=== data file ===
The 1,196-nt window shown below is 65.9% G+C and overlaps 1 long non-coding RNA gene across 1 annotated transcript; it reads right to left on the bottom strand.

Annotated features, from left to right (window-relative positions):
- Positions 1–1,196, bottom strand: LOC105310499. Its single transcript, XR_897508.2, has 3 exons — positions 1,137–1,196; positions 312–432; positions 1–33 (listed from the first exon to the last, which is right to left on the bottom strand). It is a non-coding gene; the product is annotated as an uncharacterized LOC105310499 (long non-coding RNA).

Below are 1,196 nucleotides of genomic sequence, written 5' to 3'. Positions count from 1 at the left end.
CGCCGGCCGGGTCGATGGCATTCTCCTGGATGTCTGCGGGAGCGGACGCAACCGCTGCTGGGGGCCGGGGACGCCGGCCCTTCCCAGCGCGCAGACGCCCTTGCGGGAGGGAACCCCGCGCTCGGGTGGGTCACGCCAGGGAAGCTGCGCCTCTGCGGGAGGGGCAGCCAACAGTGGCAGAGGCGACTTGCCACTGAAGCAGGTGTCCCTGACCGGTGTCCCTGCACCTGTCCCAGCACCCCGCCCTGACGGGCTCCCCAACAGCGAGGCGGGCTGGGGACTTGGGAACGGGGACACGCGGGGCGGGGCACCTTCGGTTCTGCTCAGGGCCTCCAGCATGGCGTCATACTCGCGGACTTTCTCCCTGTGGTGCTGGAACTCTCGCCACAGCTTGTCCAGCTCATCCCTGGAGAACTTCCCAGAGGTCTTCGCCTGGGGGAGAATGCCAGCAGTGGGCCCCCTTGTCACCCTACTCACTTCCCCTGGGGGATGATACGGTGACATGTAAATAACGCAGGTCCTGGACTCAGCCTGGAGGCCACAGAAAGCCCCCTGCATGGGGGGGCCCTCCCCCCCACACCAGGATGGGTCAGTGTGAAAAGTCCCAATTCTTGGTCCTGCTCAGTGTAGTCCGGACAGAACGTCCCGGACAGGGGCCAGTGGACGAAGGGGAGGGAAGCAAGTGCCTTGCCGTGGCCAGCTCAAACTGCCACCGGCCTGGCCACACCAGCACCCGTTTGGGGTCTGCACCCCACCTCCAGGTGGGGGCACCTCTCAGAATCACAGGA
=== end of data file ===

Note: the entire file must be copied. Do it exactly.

The 1,196-nt window shown below is 65.9% G+C and overlaps 1 long non-coding RNA gene across 1 annotated transcript; it reads right to left on the bottom strand.

Annotated features, from left to right (window-relative positions):
- Positions 1–1,196, bottom strand: LOC105310499. Its single transcript, XR_897508.2, has 3 exons — positions 1,137–1,196; positions 312–432; positions 1–33 (listed from the first exon to the last, which is right to left on the bottom strand). It is a non-coding gene; the product is annotated as an uncharacterized LOC105310499 (long non-coding RNA).

Below are 1,196 nucleotides of genomic sequence, written 5' to 3'. Positions count from 1 at the left end.
CGCCGGCCGGGTCGATGGCATTCTCCTGGATGTCTGCGGGAGCGGACGCAACCGCTGCTGGGGGCCGGGGACGCCGGCCCTTCCCAGCGCGCAGACGCCCTTGCGGGAGGGAACCCCGCGCTCGGGTGGGTCACGCCAGGGAAGCTGCGCCTCTGCGGGAGGGGCAGCCAACAGTGGCAGAGGCGACTTGCCACTGAAGCAGGTGTCCCTGACCGGTGTCCCTGCACCTGTCCCAGCACCCCGCCCTGACGGGCTCCCCAACAGCGAGGCGGGCTGGGGACTTGGGAACGGGGACACGCGGGGCGGGGCACCTTCGGTTCTGCTCAGGGCCTCCAGCATGGCGTCATACTCGCGGACTTTCTCCCTGTGGTGCTGGAACTCTCGCCACAGCTTGTCCAGCTCATCCCTGGAGAACTTCCCAGAGGTCTTCGCCTGGGGGAGAATGCCAGCAGTGGGCCCCCTTGTCACCCTACTCACTTCCCCTGGGGGATGATACGGTGACATGTAAATAACGCAGGTCCTGGACTCAGCCTGGAGGCCACAGAAAGCCCCCTGCATGGGGGGGCCCTCCCCCCCACACCAGGATGGGTCAGTGTGAAAAGTCCCAATTCTTGGTCCTGCTCAGTGTAGTCCGGACAGAACGTCCCGGACAGGGGCCAGTGGACGAAGGGGAGGGAAGCAAGTGCCTTGCCGTGGCCAGCTCAAACTGCCACCGGCCTGGCCACACCAGCACCCGTTTGGGGTCTGCACCCCACCTCCAGGTGGGGGCACCTCTCAGAATCACAGGA